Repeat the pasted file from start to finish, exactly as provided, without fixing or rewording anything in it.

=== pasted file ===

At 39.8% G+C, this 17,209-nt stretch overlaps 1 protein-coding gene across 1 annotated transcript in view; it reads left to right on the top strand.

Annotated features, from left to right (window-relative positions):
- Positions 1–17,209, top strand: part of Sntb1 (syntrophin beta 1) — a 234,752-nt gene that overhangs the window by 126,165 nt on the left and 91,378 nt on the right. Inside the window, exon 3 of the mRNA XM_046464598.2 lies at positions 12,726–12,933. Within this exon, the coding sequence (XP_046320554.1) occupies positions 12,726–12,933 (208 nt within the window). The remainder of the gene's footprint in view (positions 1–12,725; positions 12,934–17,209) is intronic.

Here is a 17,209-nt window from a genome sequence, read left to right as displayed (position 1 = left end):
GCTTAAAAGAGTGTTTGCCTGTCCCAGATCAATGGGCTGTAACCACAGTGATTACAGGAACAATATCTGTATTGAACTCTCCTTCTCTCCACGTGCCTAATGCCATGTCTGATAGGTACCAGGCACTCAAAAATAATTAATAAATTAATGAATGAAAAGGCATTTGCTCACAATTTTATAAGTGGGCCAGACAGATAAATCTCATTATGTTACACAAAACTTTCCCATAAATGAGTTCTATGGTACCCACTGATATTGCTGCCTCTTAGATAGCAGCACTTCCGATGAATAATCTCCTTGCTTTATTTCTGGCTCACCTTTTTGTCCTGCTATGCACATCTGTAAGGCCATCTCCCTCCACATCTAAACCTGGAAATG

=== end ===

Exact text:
At 39.8% G+C, this 17,209-nt stretch overlaps 1 protein-coding gene across 1 annotated transcript in view; it reads left to right on the top strand.

Annotated features, from left to right (window-relative positions):
- Positions 1–17,209, top strand: part of Sntb1 (syntrophin beta 1) — a 234,752-nt gene that overhangs the window by 126,165 nt on the left and 91,378 nt on the right. Inside the window, exon 3 of the mRNA XM_046464598.2 lies at positions 12,726–12,933. Within this exon, the coding sequence (XP_046320554.1) occupies positions 12,726–12,933 (208 nt within the window). The remainder of the gene's footprint in view (positions 1–12,725; positions 12,934–17,209) is intronic.

Here is a 17,209-nt window from a genome sequence, read left to right as displayed (position 1 = left end):
GCTTAAAAGAGTGTTTGCCTGTCCCAGATCAATGGGCTGTAACCACAGTGATTACAGGAACAATATCTGTATTGAACTCTCCTTCTCTCCACGTGCCTAATGCCATGTCTGATAGGTACCAGGCACTCAAAAATAATTAATAAATTAATGAATGAAAAGGCATTTGCTCACAATTTTATAAGTGGGCCAGACAGATAAATCTCATTATGTTACACAAAACTTTCCCATAAATGAGTTCTATGGTACCCACTGATATTGCTGCCTCTTAGATAGCAGCACTTCCGATGAATAATCTCCTTGCTTTATTTCTGGCTCACCTTTTTGTCCTGCTATGCACATCTGTAAGGCCATCTCCCTCCACATCTAAACCTGGAAATG